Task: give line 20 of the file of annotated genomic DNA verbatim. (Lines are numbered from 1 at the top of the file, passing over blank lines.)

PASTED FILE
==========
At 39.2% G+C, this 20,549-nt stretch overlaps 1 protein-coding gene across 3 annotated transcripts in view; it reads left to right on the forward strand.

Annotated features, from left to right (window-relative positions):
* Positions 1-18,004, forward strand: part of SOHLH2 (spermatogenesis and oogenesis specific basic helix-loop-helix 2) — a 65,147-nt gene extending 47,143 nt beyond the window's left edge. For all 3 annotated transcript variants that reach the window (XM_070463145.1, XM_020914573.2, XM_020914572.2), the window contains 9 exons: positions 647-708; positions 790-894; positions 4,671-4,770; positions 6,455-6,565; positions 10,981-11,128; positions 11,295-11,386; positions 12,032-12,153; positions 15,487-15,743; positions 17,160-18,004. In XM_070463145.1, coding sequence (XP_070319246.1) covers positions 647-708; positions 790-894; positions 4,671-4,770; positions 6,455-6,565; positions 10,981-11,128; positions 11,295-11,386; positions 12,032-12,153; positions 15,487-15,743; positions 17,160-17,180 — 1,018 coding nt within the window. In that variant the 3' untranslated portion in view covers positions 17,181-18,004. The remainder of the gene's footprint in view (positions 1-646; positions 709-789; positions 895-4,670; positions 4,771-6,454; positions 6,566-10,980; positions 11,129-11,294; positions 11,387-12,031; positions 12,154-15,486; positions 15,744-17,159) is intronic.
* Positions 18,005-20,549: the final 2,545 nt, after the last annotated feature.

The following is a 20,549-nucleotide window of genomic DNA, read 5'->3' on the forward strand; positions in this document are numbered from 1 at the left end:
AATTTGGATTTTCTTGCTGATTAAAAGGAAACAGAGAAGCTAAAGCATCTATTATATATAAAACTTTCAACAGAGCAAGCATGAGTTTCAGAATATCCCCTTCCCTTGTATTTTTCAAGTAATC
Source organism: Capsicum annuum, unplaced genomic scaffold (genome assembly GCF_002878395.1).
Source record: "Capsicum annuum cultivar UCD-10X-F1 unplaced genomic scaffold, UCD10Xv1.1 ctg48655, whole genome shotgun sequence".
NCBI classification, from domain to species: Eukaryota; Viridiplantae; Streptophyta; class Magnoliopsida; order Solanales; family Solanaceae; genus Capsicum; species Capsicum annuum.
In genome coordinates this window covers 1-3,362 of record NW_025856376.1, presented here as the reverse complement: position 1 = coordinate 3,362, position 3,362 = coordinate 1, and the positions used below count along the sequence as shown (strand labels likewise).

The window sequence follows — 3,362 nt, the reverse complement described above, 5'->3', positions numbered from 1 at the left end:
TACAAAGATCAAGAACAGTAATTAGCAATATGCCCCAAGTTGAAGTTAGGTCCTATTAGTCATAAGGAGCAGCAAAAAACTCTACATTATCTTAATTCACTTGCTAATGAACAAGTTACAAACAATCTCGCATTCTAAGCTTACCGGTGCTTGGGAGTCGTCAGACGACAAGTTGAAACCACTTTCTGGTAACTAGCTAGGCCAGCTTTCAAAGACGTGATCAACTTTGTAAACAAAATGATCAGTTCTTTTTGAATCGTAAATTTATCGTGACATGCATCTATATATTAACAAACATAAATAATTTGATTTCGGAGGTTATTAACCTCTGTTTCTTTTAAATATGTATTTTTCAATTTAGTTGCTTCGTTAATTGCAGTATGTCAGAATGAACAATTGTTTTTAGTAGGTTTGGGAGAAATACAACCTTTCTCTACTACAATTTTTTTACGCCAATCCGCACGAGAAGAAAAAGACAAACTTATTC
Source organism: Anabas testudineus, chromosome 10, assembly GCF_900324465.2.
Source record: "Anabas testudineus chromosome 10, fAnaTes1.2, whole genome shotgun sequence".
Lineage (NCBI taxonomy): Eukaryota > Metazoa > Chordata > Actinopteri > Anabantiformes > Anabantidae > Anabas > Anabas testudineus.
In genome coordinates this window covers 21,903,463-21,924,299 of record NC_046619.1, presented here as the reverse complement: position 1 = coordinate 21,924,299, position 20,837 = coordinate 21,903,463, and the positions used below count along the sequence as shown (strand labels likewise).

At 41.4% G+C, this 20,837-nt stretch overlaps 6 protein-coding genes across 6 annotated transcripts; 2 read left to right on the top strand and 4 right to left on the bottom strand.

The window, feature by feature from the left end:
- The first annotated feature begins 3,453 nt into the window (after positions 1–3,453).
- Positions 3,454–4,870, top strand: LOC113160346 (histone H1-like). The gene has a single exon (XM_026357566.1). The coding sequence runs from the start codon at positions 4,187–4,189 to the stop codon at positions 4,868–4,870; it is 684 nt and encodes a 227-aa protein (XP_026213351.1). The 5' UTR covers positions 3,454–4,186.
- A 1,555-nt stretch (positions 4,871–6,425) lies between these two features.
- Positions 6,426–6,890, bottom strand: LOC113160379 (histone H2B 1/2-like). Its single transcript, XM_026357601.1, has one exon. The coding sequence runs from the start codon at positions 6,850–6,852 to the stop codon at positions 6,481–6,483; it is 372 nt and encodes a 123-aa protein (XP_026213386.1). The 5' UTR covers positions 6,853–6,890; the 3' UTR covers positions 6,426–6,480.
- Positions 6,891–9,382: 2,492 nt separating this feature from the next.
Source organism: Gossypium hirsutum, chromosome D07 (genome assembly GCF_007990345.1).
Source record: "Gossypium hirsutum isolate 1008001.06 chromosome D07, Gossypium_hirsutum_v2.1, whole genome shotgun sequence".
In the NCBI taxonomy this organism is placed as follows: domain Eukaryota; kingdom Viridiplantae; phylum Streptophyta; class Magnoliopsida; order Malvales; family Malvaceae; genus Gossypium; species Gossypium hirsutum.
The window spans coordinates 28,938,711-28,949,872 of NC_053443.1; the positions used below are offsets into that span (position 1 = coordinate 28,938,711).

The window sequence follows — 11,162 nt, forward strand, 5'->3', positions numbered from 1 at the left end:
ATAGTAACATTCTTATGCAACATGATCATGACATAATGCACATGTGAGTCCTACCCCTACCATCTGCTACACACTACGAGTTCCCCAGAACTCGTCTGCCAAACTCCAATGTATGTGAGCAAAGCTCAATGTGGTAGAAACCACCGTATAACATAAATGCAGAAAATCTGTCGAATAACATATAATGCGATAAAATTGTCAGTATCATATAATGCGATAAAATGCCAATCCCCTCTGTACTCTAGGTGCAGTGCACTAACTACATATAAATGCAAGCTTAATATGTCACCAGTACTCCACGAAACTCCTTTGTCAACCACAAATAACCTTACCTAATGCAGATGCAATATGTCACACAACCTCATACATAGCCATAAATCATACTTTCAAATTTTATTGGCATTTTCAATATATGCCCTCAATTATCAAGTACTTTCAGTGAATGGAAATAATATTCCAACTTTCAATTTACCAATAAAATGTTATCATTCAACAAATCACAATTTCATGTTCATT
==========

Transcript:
- Positions 3,454–4,870, top strand: LOC113160346 (histone H1-like). The gene has a single exon (XM_026357566.1). The coding sequence runs from the start codon at positions 4,187–4,189 to the stop codon at positions 4,868–4,870; it is 684 nt and encodes a 227-aa protein (XP_026213351.1). The 5' UTR covers positions 3,454–4,186.